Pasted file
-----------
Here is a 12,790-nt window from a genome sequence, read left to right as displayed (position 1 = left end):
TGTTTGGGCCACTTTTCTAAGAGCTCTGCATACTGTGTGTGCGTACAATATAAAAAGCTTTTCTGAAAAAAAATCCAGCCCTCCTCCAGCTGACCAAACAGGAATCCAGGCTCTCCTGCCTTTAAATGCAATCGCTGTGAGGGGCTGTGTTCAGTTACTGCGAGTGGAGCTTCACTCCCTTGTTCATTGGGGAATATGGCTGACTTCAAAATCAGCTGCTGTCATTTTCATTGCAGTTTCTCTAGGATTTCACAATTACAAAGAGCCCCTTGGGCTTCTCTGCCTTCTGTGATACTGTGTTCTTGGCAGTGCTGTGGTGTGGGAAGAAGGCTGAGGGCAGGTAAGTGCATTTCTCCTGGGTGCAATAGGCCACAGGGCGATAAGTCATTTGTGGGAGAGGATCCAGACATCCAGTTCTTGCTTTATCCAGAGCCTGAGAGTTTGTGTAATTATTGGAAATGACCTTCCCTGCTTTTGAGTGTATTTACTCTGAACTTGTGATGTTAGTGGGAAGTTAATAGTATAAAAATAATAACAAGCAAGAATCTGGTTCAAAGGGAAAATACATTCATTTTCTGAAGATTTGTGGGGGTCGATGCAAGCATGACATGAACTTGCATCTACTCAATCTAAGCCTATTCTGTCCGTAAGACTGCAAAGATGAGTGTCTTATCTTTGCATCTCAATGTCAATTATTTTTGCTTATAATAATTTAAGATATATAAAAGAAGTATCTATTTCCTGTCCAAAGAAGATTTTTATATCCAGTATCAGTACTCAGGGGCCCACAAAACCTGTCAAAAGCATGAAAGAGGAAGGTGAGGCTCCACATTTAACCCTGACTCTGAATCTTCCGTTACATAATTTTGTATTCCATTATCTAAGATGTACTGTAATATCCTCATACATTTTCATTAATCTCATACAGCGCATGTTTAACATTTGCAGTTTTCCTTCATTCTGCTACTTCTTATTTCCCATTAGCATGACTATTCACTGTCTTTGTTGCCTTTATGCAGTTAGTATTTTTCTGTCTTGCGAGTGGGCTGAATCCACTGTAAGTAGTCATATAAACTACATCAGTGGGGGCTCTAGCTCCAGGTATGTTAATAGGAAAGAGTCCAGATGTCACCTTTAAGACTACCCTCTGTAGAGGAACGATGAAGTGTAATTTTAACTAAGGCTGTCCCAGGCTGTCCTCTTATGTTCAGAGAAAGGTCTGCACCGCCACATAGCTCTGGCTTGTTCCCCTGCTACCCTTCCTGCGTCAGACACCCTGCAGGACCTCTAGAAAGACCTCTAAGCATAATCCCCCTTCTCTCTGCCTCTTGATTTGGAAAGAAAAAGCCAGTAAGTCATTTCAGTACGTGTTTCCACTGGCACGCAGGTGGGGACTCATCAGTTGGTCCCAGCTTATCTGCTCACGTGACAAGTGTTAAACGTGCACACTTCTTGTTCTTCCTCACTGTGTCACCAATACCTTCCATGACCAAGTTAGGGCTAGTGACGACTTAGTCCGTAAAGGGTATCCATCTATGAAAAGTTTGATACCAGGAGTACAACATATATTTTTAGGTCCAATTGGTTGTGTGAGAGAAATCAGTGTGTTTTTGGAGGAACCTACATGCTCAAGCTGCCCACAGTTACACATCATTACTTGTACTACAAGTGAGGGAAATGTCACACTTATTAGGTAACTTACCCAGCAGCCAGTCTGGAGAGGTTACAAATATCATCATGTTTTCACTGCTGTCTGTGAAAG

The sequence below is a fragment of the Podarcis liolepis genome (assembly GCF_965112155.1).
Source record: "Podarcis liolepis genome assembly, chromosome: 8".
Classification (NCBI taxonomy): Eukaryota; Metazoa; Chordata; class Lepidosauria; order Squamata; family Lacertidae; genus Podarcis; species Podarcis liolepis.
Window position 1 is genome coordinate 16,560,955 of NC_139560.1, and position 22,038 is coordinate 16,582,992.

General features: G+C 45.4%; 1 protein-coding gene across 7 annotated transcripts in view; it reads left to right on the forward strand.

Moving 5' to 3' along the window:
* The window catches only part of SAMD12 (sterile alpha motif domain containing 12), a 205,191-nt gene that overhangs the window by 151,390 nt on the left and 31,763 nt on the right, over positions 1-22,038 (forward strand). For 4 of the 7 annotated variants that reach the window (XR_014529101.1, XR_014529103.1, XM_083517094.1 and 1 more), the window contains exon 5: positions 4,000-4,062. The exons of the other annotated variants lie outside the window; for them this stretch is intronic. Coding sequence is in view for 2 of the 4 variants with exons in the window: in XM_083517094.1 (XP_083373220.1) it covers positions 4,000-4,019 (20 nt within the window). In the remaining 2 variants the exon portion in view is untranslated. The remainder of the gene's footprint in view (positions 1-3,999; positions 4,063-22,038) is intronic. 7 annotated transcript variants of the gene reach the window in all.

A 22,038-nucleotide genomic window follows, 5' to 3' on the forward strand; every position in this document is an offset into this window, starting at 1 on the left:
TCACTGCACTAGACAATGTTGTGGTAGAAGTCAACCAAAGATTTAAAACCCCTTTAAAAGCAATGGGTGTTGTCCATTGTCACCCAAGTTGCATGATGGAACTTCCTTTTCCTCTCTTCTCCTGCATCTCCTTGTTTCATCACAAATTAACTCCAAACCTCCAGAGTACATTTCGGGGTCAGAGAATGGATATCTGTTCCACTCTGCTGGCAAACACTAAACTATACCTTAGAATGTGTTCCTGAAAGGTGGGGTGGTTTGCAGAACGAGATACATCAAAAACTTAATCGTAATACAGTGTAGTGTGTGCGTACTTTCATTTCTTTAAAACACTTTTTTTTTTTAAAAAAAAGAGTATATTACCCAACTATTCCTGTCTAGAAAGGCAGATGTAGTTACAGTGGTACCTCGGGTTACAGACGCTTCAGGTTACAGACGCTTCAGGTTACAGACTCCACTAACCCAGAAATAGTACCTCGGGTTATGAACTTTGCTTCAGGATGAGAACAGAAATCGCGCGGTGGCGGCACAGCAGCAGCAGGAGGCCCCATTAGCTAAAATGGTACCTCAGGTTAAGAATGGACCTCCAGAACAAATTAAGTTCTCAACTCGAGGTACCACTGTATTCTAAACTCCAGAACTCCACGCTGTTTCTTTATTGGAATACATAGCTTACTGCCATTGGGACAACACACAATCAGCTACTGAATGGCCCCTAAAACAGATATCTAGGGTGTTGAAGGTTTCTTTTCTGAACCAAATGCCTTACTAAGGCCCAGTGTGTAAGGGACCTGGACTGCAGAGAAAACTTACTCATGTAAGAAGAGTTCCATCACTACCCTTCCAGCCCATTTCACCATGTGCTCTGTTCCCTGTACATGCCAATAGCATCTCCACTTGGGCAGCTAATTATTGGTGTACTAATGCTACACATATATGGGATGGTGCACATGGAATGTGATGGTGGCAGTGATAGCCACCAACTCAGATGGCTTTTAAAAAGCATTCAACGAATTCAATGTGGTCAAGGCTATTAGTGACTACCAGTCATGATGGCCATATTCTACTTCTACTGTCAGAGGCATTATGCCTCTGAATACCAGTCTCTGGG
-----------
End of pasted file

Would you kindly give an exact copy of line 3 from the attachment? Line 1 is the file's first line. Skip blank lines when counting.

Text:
The sequence below is a fragment of the Podarcis liolepis genome (assembly GCF_965112155.1).